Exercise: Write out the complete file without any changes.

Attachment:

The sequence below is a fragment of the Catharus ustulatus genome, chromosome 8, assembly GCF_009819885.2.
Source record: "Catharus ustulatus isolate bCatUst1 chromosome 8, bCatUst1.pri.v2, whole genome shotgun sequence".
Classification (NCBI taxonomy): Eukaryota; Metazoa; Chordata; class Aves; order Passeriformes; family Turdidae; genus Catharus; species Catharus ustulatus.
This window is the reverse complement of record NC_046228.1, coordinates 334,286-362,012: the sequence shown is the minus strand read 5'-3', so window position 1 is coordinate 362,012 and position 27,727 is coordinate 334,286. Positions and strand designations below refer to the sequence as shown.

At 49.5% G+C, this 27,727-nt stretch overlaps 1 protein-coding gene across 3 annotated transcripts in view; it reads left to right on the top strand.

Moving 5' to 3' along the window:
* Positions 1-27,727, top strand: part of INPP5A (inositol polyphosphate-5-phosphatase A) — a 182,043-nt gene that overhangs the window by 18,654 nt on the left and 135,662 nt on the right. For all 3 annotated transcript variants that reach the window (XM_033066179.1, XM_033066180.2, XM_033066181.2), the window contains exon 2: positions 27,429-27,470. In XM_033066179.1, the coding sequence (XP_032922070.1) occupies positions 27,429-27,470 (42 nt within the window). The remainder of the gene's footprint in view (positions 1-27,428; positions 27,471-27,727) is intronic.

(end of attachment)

The sequence below is a fragment of the Catharus ustulatus genome, chromosome 8, assembly GCF_009819885.2.
Source record: "Catharus ustulatus isolate bCatUst1 chromosome 8, bCatUst1.pri.v2, whole genome shotgun sequence".
Classification (NCBI taxonomy): Eukaryota; Metazoa; Chordata; class Aves; order Passeriformes; family Turdidae; genus Catharus; species Catharus ustulatus.
This window is the reverse complement of record NC_046228.1, coordinates 334,286-362,012: the sequence shown is the minus strand read 5'-3', so window position 1 is coordinate 362,012 and position 27,727 is coordinate 334,286. Positions and strand designations below refer to the sequence as shown.

At 49.5% G+C, this 27,727-nt stretch overlaps 1 protein-coding gene across 3 annotated transcripts in view; it reads left to right on the top strand.

Moving 5' to 3' along the window:
* Positions 1-27,727, top strand: part of INPP5A (inositol polyphosphate-5-phosphatase A) — a 182,043-nt gene that overhangs the window by 18,654 nt on the left and 135,662 nt on the right. For all 3 annotated transcript variants that reach the window (XM_033066179.1, XM_033066180.2, XM_033066181.2), the window contains exon 2: positions 27,429-27,470. In XM_033066179.1, the coding sequence (XP_032922070.1) occupies positions 27,429-27,470 (42 nt within the window). The remainder of the gene's footprint in view (positions 1-27,428; positions 27,471-27,727) is intronic.